Voting rights activist Stacey Abrams, who served as minority leader in the Georgia state House from 2011 to 2017 in addition to her outside-of-government work, has now told CBS that she “absolutely” has an “ambition” to run for president at some point. At present, Abrams — among other work — leads Fair Fight, a voting rights organization that describes its work on its website as to “promote fair elections in Georgia and around the country, encourage voter participation in elections, and educate voters about elections and their voting rights.”
Abrams framed her ambition to run for president in terms of overcoming the hurdles that Black Americans face. Asked about potentially running for the nation’s highest office at some point, Abrams pointedly commented as follows:
‘Do I hold it as an ambition? Absolutely. And even more importantly, when someone asks me if that’s my ambition, I have a responsibility to say ‘Yes,’ for every young woman, every person of color, who sees me and decides what they’re capable of based on what I think I am capable of… It’s about, you cannot have those things you refuse to dream of.’
Stacey Abrams to CBS on her presidential ambitions: "Do I hold it as an ambition? Absolutely … I have a responsibility to say 'Yes,' for every young woman, every person of color, who sees me and decides what they're capable of based on what I think I am capable of."
— Kyle Griffin (@kylegriffin1) May 8, 2021
In the meantime, Abrams has also appeared as a witness at a high-profile Senate hearing about voting rights issues, where she adeptly laid out some of the many problems with suppressive new election restrictions recently implemented in Georgia. During the hearing, Sen. John Kennedy (R-La.) asked for a list of specific provisions of the new Georgia legislation to which she was opposed, implicitly suggesting that the opposition was more about optics than substance.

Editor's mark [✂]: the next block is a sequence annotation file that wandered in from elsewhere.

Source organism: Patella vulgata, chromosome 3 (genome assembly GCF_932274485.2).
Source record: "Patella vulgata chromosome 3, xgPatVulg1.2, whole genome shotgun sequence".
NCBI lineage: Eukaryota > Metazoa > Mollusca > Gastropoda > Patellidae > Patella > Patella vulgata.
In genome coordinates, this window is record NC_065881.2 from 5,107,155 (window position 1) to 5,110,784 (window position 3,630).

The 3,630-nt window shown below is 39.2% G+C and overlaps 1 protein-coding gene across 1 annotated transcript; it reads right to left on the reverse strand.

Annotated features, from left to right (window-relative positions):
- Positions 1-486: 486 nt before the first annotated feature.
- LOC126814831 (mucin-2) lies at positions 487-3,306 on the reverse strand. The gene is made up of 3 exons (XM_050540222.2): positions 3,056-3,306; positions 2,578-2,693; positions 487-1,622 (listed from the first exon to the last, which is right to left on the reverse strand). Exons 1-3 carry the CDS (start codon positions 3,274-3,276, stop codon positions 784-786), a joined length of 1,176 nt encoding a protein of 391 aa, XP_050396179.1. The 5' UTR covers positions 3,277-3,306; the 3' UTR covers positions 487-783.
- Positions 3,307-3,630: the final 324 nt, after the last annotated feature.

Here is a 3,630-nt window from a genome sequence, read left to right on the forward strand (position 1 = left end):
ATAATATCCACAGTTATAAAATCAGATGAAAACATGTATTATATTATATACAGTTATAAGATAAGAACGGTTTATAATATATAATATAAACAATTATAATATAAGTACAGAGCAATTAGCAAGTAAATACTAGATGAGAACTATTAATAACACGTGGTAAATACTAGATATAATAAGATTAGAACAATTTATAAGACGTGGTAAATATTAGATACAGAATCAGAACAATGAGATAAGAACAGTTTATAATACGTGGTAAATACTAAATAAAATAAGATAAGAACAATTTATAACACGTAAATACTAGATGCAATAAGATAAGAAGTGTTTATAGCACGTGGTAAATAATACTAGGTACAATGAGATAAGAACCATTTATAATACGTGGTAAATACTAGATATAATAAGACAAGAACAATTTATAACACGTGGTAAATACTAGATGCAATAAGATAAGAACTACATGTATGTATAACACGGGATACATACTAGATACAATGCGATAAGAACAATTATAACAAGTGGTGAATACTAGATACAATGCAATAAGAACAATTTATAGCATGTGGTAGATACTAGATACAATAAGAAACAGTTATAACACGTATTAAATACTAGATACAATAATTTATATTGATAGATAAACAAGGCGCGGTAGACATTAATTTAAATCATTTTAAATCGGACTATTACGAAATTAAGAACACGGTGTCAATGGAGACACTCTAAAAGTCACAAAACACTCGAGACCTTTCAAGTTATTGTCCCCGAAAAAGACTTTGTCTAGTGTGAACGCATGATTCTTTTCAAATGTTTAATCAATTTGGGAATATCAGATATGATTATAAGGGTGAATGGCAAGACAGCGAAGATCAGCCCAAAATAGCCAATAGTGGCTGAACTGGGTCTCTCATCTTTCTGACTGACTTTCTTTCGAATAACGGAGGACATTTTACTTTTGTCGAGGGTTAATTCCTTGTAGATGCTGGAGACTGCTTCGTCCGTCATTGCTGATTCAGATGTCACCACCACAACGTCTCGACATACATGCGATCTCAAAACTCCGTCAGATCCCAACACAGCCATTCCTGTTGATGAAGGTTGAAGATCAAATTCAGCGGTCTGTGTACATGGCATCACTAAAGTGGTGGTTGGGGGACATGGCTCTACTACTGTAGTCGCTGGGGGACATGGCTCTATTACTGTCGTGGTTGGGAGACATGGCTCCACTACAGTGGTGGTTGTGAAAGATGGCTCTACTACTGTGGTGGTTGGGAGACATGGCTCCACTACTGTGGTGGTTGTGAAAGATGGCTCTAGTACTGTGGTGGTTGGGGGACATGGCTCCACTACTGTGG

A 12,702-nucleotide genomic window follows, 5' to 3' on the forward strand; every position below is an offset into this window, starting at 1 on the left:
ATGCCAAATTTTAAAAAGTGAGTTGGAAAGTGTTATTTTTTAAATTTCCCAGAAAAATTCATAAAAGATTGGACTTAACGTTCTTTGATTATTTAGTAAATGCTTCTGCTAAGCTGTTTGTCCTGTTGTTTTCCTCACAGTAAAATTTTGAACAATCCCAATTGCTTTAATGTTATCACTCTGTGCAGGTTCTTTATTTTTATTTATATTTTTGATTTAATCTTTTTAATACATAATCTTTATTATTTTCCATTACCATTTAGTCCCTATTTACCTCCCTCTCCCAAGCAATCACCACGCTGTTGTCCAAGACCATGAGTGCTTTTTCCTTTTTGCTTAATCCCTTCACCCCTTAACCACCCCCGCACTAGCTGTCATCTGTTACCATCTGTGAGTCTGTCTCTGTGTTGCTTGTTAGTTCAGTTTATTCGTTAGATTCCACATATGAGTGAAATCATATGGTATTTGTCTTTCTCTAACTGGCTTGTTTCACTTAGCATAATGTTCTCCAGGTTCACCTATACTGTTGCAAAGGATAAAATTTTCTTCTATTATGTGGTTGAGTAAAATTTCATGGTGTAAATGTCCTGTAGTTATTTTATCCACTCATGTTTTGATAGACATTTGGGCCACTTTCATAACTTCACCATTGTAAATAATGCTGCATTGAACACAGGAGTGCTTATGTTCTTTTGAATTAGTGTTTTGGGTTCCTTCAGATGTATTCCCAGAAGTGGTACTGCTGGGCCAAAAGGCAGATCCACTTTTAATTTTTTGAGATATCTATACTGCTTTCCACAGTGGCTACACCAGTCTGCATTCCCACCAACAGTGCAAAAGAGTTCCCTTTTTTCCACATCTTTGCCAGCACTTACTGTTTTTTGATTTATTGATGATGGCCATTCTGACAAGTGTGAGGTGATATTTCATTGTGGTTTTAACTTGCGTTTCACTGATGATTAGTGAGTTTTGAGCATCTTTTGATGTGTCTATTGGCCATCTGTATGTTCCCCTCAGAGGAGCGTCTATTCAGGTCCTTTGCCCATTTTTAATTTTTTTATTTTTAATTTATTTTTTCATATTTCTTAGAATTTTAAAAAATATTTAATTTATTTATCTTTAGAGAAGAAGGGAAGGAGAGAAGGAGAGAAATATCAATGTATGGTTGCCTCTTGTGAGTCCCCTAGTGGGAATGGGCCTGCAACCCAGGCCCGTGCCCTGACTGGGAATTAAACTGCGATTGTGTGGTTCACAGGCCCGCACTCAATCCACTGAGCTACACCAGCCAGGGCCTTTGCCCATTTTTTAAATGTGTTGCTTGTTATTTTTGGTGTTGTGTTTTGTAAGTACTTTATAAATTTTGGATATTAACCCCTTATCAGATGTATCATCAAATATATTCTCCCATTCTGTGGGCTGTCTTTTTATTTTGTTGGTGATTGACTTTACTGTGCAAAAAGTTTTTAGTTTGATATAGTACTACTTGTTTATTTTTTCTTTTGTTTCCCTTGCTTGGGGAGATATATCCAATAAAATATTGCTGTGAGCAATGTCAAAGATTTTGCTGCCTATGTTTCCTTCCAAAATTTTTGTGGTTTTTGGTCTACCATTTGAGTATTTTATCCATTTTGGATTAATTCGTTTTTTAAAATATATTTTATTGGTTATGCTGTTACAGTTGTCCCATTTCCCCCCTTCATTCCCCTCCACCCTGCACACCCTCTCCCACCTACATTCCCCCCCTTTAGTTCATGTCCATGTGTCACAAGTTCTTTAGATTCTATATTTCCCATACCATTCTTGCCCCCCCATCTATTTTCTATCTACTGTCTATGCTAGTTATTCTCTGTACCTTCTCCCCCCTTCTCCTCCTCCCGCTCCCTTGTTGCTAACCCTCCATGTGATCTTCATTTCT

As Abrams pointedly put it in response, discussing the legislation — it’s not about optics. As she explained:
‘It shortens the federal run-off period from nine weeks to four weeks. It restricts the time a voter can request and return an absentee ballot application. It requires that a voter have a photo identification or some other form of identification that they’re willing to surrender in order to participate in the absentee ballot process… It eliminates over 300 hours of drop box availability… It bans nearly all out-of-precinct votes, meaning that if you get to a precinct, and you are in line for four hours, and you get to the end of the line, and you are not there between 5 and 7 P.M., you have to start all over again.’
Eventually, Kennedy cut Abrams off, as though he realized that he’d given her a platform to outline exactly how the Georgia election restrictions are so damaging to democracy. Check out the interaction below:
Republican Senator John Kennedy asks @StaceyAbrams to give him a list of provisions in Georgia’s new voter suppression law that she objects to.
It’s a long list.
Give it a listen: pic.twitter.com/9R57K0HPfN
— Senate Democrats (@SenateDems) April 20, 2021